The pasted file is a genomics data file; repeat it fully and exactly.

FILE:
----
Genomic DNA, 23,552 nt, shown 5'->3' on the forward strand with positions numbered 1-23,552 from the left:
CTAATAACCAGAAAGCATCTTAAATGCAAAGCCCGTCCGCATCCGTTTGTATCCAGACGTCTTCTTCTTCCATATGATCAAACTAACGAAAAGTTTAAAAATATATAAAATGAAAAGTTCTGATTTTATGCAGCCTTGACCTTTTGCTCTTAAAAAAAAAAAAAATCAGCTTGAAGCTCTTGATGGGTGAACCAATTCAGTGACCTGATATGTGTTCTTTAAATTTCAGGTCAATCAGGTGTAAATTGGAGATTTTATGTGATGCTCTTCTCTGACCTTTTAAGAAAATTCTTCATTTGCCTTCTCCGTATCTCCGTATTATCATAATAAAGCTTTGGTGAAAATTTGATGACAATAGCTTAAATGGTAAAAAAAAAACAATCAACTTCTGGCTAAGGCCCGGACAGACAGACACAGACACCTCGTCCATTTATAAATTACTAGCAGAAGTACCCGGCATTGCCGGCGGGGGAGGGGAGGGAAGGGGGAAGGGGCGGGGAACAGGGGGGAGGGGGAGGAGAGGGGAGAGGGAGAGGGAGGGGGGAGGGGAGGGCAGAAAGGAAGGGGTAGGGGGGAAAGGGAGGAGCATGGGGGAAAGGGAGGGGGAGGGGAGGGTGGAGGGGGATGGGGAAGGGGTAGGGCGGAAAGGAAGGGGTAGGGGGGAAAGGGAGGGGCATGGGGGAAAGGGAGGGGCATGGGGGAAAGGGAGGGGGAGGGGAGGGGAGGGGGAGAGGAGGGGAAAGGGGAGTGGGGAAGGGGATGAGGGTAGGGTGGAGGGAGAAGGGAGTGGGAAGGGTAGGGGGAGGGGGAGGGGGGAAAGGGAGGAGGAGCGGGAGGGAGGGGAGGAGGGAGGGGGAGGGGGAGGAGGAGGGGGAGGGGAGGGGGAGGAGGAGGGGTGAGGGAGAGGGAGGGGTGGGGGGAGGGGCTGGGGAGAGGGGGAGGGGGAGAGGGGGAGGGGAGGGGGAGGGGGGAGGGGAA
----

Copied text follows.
Genomic DNA, 23,552 nt, shown 5'->3' on the forward strand with positions numbered 1-23,552 from the left:
CTAATAACCAGAAAGCATCTTAAATGCAAAGCCCGTCCGCATCCGTTTGTATCCAGACGTCTTCTTCTTCCATATGATCAAACTAACGAAAAGTTTAAAAATATATAAAATGAAAAGTTCTGATTTTATGCAGCCTTGACCTTTTGCTCTTAAAAAAAAAAAAAATCAGCTTGAAGCTCTTGATGGGTGAACCAATTCAGTGACCTGATATGTGTTCTTTAAATTTCAGGTCAATCAGGTGTAAATTGGAGATTTTATGTGATGCTCTTCTCTGACCTTTTAAGAAAATTCTTCATTTGCCTTCTCCGTATCTCCGTATTATCATAATAAAGCTTTGGTGAAAATTTGATGACAATAGCTTAAATGGTAAAAAAAAAACAATCAACTTCTGGCTAAGGCCCGGACAGACAGACACAGACACCTCGTCCATTTATAAATTACTAGCAGAAGTACCCGGCATTGCCGGCGGGGGAGGGGAGGGAAGGGGGAAGGGGCGGGGAACAGGGGGGAGGGGGAGGAGAGGGGAGAGGGAGAGGGAGGGGGGAGGGGAGGGCAGAAAGGAAGGGGTAGGGGGGAAAGGGAGGAGCATGGGGGAAAGGGAGGGGGAGGGGAGGGTGGAGGGGGATGGGGAAGGGGTAGGGCGGAAAGGAAGGGGTAGGGGGGAAAGGGAGGGGCATGGGGGAAAGGGAGGGGCATGGGGGAAAGGGAGGGGGAGGGGAGGGGAGGGGGAGAGGAGGGGAAAGGGGAGTGGGGAAGGGGATGAGGGTAGGGTGGAGGGAGAAGGGAGTGGGAAGGGTAGGGGGAGGGGGAGGGGGGAAAGGGAGGAGGAGCGGGAGGGAGGGGAGGAGGGAGGGGGAGGGGGAGGAGGAGGGGGAGGGGAGGGGGAGGAGGAGGGGTGAGGGAGAGGGAGGGGTGGGGGGAGGGGCTGGGGAGAGGGGGAGGGGGAGAGGGGGAGGGGAGGGGGAGGGGGGAGGGGAA